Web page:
• Alicia Leo

Philosophy & Film/TV

During my undergraduate studies, I took a philosophy course that challenged me in ways I never could have imagined. It was a new way of thinking that was hard for me to comprehend. I was assigned to write a short argumentative essay about a topic of my choice. Of course, I chose Film/TV.

I argued that the film industry assists the human race in constructing our own personal values and meaning of our own life circumstances.

This is a direct effect from the fact that individuals have a natural attitude that takes a variety of presuppositions for granted. In this course I learned about a philosopher named Natanson’s work. He believed that the common-sense assumptions that we have as a society are what we understand and apply to our daily life in order to live.

Natanson’s writing states, “we naively assume that this world has a history, a past, that it has a future, and that the rough present in which we find ourselves is epistemically given to all normal me in much the same way” (Natanson XXVI). In film and television, this every-day life is portrayed in various ways, but aligns closely with what we perceive in our consciousness of our everyday life. Although films and shows may not completely accurately portray what we encounter in our personal every-day lives, they prompt the audience to ask questions about their own experiences and relate it back to the narrative present in the film.

For example, many social standards are followed, but also sometimes broken, as a result of film/television portraying them a certain way. Some stories are written to purposely challenge the ideas that we have as a society in order to force us to reflect on our own personal situations. Among other topics, this is often found with portrayals of sexuality and mental health in films.

While watching a film or show, one assumes that the story is part of our everyday reality, unless it is extremely futuristic or far from reality. This is what allows our natural attitude to attach our own personal experiences to the ones that are in the film by presupposing that the circumstances align.

If it is true that as humans we presuppose many things in our consciousness due to our natural attitude, then it could not be false that films would have the same impact on our own personal lives.

In Natanson’s work, there is a discussion about the biographical situation. This touches upon how “each person continues throughout his life to interpret what he encounters in the world in the perspective of his special interests, motives, desires, aspiration, religious and ideological commitments” (Natanson XXVII).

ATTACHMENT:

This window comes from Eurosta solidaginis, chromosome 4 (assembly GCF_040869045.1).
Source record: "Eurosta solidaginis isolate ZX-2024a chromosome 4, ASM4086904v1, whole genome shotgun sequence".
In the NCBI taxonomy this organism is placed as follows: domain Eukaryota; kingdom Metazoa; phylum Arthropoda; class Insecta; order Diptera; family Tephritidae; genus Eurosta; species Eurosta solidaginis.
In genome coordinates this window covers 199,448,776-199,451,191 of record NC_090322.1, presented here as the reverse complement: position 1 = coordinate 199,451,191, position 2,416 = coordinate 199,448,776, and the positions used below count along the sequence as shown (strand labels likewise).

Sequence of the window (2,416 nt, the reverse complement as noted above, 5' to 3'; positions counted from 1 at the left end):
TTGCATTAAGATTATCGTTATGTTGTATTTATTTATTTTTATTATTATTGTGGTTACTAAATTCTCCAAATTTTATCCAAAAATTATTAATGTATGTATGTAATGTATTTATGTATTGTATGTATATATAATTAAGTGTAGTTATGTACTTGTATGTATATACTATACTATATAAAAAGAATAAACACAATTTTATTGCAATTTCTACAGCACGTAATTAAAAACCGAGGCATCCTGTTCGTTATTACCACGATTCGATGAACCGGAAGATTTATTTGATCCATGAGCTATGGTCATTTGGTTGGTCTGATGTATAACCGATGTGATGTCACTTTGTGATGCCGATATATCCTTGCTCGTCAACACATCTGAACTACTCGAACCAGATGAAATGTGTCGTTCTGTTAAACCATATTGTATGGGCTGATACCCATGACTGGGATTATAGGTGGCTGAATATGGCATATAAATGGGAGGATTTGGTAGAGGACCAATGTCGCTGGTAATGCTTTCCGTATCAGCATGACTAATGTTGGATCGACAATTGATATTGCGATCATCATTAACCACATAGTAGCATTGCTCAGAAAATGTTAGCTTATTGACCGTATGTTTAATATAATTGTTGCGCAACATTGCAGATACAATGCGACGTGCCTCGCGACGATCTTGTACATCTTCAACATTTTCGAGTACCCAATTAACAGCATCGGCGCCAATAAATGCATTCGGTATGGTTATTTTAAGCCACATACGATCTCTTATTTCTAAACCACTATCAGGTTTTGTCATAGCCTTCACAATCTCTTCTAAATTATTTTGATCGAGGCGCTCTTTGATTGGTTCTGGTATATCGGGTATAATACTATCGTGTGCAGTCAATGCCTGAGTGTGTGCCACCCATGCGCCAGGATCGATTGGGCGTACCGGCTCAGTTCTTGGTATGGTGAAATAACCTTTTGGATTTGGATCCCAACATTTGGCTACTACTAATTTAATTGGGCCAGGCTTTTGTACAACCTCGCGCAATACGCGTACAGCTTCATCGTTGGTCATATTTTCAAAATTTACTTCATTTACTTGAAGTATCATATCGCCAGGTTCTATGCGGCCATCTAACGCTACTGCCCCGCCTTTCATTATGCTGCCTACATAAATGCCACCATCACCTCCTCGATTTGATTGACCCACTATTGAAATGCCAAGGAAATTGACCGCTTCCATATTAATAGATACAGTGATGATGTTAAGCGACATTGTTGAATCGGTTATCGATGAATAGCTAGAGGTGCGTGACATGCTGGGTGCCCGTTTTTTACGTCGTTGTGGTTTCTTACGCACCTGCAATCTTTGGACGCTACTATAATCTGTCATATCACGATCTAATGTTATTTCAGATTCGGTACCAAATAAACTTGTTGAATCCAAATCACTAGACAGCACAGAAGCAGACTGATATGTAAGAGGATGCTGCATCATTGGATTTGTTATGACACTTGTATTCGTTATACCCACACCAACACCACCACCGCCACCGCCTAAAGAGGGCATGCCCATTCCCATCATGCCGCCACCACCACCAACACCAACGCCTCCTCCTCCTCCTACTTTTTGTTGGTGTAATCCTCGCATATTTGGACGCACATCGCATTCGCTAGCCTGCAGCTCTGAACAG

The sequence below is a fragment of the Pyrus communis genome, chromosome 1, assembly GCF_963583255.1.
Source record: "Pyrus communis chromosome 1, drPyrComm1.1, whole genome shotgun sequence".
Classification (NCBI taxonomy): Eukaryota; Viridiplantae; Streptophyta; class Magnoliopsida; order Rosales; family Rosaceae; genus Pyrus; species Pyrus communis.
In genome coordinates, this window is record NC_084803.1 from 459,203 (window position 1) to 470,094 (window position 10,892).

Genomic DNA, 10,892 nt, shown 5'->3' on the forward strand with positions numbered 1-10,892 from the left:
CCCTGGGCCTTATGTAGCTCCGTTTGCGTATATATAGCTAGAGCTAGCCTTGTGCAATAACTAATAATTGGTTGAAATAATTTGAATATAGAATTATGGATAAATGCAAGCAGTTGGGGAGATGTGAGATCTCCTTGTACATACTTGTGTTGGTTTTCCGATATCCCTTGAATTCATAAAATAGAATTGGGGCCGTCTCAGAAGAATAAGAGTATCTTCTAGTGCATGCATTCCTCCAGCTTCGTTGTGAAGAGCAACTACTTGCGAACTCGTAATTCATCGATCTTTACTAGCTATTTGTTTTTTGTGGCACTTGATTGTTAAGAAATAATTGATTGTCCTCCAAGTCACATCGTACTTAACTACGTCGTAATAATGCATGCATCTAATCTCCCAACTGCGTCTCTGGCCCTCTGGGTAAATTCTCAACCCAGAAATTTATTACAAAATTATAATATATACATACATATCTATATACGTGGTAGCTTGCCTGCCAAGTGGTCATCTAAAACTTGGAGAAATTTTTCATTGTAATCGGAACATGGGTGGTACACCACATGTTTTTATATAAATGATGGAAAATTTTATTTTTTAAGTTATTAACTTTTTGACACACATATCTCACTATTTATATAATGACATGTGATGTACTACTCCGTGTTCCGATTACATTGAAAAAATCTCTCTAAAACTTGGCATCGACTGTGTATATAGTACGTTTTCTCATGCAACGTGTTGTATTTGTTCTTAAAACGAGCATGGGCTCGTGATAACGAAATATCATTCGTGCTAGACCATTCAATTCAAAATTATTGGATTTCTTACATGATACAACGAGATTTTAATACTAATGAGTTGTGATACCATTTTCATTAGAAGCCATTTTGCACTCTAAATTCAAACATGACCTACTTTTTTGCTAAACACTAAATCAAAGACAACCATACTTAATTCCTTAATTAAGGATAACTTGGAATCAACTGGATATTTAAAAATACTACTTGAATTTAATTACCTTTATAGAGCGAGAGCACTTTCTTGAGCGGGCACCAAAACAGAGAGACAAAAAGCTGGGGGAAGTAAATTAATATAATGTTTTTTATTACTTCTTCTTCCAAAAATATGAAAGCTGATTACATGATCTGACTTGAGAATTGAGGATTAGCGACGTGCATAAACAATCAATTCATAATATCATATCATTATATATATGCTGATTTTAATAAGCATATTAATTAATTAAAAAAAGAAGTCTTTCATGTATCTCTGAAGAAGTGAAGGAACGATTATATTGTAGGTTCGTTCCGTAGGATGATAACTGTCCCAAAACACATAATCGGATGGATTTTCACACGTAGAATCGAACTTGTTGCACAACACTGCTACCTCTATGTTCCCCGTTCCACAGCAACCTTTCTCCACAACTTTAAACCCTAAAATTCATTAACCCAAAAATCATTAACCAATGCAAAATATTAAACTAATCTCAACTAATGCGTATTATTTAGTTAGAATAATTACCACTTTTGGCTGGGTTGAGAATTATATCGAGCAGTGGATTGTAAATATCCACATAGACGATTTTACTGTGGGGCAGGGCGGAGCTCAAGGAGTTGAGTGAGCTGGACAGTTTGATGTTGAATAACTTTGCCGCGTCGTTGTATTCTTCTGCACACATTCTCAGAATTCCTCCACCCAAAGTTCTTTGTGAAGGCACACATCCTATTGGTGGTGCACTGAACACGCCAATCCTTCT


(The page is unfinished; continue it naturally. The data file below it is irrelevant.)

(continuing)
Although each person has the ability to make these interpretations on their own, the film/television industry has served as an escape from our natural reality and allows us to insert our own emotions to become invested in a narrative personally. The natural attitude is a necessary condition of films constructing personal meaning into our lives because the social world is saturated with typifications that create the possibility of presuppositions creating our beliefs. Storytelling's purpose is to tell a narrative that one will resonate with and send a message. It is up to the audience, or spectators, to make this connection.

My thesis could not be false because we, as a society, have to recognize that we set meaningful standards of evaluation of the things we are conscious of.

Many of these could be considered presupposed because of the natural attitude. While watching film, the messages received are evaluated to align and relate to our own personal experiences due to their form. This is why we form our own opinions and beliefs about our lives based on these stories.

I argue that as humans we have a natural tendency to presuppose many things that are parts of our consciousness. Once you synthesize a meaning of something, the concept becomes a standard in your own mind. This happens on a daily basis when we take things for granted instead of understanding the lack of its presence in our consciousness. Our consciousness is a relation, so when we presuppose that things are true, we are understanding their existence in relation to other attributes.

In this case, we are comparing this phenomenon to moments in films. According to another philosopher named Husserl, when we describe a moment, we reduce it. As mentioned before, film/television are mediums that allow us to immerse ourselves into a narrative that is closely aligned to our reality. When watching films we presuppose that the same circumstances in our given reality are followed in the narrative as well, including social norms.

Shared beliefs that we regard to be true-social beliefs come from things like film because the purpose of films is to tell a story that resonates with the audience by each person correlating the story in some way to their personal experiences. This changes our actions because we presuppose that the circumstances will be true, regardless of the situation.

Although this may not always work out in our favor, we see things in a way that correlates directly back to the messages fed to us. I argue that my thesis is still very true, therefore, when watching film we must be more conscious of the effects the messages have on us as the audience.

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